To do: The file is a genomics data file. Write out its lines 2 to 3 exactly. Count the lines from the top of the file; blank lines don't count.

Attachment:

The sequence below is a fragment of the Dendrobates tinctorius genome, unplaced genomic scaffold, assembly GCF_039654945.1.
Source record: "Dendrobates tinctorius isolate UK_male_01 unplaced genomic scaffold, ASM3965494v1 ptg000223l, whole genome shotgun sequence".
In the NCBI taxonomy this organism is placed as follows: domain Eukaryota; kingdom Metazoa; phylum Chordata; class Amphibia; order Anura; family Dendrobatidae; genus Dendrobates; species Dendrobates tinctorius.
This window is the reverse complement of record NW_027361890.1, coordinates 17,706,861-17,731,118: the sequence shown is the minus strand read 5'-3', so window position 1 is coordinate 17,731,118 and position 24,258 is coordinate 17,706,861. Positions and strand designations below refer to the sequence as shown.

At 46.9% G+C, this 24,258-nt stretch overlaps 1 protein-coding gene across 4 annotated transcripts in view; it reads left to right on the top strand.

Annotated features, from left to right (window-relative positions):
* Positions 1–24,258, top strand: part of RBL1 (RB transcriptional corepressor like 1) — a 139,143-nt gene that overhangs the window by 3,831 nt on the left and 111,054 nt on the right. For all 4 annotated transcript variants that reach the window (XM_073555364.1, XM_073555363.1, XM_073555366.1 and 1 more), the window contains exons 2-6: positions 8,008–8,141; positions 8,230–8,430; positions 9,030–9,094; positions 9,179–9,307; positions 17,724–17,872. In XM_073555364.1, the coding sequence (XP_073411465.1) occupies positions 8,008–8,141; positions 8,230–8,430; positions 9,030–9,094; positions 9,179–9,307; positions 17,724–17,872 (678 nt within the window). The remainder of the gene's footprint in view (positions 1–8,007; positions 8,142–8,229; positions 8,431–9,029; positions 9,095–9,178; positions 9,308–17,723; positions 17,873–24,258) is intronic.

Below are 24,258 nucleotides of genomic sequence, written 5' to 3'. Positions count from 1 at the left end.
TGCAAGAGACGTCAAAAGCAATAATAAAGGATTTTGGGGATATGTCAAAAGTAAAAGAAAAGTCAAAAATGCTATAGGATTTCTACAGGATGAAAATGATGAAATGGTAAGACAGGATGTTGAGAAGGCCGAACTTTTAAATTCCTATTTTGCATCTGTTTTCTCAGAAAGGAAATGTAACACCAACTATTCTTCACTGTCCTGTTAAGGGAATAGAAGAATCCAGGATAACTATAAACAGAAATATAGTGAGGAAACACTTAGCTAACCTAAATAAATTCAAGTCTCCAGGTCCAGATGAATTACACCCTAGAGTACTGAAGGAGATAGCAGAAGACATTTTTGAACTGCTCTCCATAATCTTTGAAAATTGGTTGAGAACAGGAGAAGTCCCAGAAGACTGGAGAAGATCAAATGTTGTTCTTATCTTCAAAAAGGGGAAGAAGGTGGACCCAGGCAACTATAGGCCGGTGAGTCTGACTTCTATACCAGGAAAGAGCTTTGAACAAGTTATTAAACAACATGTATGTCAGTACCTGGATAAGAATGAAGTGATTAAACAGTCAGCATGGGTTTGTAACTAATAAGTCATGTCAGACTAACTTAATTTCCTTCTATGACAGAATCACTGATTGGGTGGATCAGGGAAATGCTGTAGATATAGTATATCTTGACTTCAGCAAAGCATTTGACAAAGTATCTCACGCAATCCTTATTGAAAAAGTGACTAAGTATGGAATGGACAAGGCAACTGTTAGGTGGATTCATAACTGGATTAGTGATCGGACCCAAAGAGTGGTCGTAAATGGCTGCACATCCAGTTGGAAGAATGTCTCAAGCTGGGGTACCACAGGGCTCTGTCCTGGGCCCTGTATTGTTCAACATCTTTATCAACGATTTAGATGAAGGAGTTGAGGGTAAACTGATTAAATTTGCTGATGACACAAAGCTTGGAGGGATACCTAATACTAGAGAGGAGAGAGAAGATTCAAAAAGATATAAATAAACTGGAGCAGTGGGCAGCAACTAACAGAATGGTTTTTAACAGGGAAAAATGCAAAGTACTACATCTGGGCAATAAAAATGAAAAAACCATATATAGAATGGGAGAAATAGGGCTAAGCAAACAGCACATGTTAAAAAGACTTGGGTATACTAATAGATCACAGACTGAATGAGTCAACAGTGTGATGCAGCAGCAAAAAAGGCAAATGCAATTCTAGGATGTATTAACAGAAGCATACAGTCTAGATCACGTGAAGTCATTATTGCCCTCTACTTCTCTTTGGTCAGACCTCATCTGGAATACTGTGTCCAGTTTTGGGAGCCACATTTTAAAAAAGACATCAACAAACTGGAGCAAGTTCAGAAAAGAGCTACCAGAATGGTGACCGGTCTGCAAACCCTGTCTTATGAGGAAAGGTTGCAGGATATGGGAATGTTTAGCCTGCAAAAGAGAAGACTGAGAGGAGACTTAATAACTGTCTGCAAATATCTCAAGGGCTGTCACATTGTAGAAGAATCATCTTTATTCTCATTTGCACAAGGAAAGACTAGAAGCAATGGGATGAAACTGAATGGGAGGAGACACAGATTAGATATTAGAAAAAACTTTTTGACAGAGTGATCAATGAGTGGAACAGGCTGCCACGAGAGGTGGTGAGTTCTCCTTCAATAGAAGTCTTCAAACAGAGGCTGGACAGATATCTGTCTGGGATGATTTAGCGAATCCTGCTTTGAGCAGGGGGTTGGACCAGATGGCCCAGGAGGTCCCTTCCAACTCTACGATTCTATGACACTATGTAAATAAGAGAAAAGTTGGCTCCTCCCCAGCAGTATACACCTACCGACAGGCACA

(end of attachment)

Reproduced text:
Source record: "Dendrobates tinctorius isolate UK_male_01 unplaced genomic scaffold, ASM3965494v1 ptg000223l, whole genome shotgun sequence".
In the NCBI taxonomy this organism is placed as follows: domain Eukaryota; kingdom Metazoa; phylum Chordata; class Amphibia; order Anura; family Dendrobatidae; genus Dendrobates; species Dendrobates tinctorius.